A similar distribution system by placing baits at a certain height in canopies of trees to avoid bait competition by ground-dwelling animals and over-flying birds has already been suggested for baiting gorillas against Ebola (Dolgin 2008). Furthermore, such a system reduces thermal stress for bait and vaccine while the canopy of the trees/shrubs in which the baits are placed protects it from direct sunlight. Also, placing the baits not on the ground between the grass vegetation but exposing them to air movement increases heat loss from the bait to the air by convection. Bait and vaccine uptake by larger browsers like eland (Taurotragus oryx) which share the range with kudus on many farms would not be disadvantageous, since this species has also been shown to be susceptible to rabies infection and would benefit from it. Due to the large areas affected by kudu rabies, optimal baiting strategies in terms of bait delivery and distribution (spatial and temporal) would need to be developed in the future. For example, to achieve optimal bait uptake, baiting could preferably be done during the dry season when the kudus actively visit the waterholes. It would also be necessary to have a number of baiting stations, preferably near waterholes, and to lure the animals by “pre-baiting” using camel thorn pods, to these stations. Also, based on the observation in baiting study 3, continued provisions of vaccine baits at baiting stations over several days need to be taken into account.

In conclusion, several candidate baits have been identified that were readily taken up by captive and free-living kudus. Finally, a bait distribution system has been suggested that maximizes uptake by the target population meanwhile minimizing uptake by non-target species. However, this bait distribution system must be developed in more detail under field conditions to assure high bait uptake and hence, high vaccination coverage among free-roaming kudus and also to qualitatively and quantitatively identify potential bait competitors.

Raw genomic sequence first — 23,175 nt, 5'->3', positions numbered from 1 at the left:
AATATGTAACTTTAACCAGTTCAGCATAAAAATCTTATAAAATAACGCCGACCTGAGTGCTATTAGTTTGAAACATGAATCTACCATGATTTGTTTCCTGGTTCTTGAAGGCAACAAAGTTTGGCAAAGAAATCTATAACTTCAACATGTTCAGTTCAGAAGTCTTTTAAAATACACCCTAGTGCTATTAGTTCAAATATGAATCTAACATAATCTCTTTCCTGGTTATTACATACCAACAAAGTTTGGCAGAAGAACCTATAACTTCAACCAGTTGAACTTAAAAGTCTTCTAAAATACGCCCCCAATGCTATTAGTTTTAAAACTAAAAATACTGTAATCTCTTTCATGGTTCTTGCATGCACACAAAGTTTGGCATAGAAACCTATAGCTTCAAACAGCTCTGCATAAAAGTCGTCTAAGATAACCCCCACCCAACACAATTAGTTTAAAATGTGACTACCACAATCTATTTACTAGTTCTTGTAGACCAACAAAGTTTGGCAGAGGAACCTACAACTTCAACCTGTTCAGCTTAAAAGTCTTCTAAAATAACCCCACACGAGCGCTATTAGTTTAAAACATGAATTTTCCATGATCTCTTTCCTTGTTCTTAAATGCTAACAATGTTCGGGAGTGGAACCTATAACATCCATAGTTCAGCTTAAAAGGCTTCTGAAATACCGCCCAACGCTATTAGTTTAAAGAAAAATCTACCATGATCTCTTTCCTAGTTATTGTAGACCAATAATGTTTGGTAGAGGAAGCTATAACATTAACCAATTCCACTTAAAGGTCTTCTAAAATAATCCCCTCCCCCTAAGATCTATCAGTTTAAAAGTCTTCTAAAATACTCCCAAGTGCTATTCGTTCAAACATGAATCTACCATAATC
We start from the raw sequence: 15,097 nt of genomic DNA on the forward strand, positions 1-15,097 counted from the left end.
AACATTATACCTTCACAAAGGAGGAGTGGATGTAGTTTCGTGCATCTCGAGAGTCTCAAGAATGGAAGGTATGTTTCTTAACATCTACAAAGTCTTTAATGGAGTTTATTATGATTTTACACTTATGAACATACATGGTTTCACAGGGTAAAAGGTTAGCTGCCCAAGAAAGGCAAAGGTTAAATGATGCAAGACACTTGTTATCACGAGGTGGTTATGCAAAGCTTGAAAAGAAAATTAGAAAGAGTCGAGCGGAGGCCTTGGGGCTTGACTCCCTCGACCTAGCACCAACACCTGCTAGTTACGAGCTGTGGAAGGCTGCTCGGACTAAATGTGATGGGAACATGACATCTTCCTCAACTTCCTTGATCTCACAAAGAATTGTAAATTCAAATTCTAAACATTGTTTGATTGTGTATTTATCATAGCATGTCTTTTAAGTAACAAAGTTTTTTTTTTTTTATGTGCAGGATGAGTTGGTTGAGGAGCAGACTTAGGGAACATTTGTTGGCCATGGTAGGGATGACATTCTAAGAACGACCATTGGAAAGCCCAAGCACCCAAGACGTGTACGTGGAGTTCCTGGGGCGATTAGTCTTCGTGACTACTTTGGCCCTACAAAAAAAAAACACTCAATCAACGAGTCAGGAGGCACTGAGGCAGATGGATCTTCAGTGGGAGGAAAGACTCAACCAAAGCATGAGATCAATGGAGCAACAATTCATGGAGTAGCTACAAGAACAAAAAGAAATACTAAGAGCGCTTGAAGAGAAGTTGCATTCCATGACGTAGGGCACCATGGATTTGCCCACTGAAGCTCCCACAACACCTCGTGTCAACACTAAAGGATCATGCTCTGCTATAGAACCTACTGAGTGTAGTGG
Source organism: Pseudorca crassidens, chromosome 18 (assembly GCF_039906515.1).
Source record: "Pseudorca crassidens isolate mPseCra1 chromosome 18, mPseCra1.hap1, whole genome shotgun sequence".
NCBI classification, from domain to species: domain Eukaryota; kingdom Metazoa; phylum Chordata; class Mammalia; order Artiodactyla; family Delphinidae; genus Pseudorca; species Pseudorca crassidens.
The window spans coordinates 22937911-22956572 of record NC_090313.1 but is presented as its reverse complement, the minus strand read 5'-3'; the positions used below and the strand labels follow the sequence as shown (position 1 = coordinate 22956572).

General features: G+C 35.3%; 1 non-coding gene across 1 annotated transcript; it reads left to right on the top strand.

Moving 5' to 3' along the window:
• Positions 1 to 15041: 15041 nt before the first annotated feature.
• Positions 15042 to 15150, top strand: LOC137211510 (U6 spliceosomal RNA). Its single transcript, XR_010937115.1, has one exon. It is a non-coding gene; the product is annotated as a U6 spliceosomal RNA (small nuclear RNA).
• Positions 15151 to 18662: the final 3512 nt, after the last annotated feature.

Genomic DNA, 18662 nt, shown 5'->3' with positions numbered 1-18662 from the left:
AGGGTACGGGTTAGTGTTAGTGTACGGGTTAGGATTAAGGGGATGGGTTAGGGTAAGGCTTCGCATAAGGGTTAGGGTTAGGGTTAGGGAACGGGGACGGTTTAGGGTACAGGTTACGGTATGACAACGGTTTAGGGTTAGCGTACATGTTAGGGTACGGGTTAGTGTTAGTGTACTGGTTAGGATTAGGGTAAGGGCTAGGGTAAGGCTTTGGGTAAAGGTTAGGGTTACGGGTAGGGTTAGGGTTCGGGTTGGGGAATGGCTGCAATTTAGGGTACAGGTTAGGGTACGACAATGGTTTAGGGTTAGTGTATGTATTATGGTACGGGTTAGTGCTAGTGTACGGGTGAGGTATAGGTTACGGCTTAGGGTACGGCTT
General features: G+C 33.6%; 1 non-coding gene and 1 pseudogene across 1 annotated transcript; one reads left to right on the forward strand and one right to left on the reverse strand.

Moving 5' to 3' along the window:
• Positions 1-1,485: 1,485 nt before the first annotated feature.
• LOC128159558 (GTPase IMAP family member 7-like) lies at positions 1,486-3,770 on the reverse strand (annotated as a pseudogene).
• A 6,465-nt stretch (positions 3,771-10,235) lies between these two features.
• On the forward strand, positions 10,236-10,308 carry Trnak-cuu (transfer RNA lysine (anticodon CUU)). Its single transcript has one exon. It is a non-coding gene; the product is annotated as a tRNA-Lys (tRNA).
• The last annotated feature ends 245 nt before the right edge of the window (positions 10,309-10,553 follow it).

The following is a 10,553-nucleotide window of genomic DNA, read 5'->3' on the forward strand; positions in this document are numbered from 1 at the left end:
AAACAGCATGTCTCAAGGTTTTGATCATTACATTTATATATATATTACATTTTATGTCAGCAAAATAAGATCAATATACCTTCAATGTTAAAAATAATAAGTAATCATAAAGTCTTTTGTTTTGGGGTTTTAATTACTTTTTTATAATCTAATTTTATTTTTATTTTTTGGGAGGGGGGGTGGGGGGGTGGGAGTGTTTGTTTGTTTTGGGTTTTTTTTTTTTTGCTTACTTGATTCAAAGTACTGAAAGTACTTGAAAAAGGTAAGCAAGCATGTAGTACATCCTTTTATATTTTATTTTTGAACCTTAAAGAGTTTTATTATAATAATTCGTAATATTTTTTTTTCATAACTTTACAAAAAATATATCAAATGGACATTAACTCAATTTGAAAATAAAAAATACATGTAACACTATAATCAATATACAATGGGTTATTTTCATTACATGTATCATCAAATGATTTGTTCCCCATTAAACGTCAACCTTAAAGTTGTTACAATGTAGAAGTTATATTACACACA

Notes

Acknowledgements

We would like to express our appreciation to the Namibian farmers’ associations and individual farmers, the Conservancies Association of Namibia (CANAM) and individual conservancies, the Namibia Professional Hunting Association (NAPHA), Environmental Investment Fund (EIF), Game Products Trust Fund (GPF), Small Grant Program, First National Bank of Foundation, Agribank of Namibia, Paratus Telecom, B 2 Gold, Blaser Jagdwaffen, Dallas Safari Club, Global Supplies, Feedmaster, Afrivet, AGRA Ltd., Safari Den, and Voermol Feeds for generous donations. We also wish to express our thanks to the Namibia Agricultural Union who commissioned and supported these studies and secured the necessary funding. We are also grateful to the Ministry of Environment and Tourism, the Directorate of Veterinary Services of the Ministry of Agriculture, Water and Forestry, and the Namibian Civil Aviation Authority for expediting the issuing of all required permits for these studies. We would like to extend our thanks to Ortwin von Gossler, Helmut Halenke, Rainer Halenke, Peter Schaepe, Hendrik Herselman, and Johnnie Hamman for donating kudus and to Peter Reinhardt, Wilhelm, Sebson, Khaleb, and Severn for supervising the keeping of the animals.

Funding information

AV and SO are full-time employees of IDT Biologika GmbH, Germany, a company manufacturing oral rabies vaccine baits. TM and CMF from the Friedrich-Loeffler-Institute, Germany, received funding from IDT Biologika GmbH in the frame of research cooperation on fundamental mechanisms of oral rabies vaccination and resulting immunity.

Compliance with ethical standards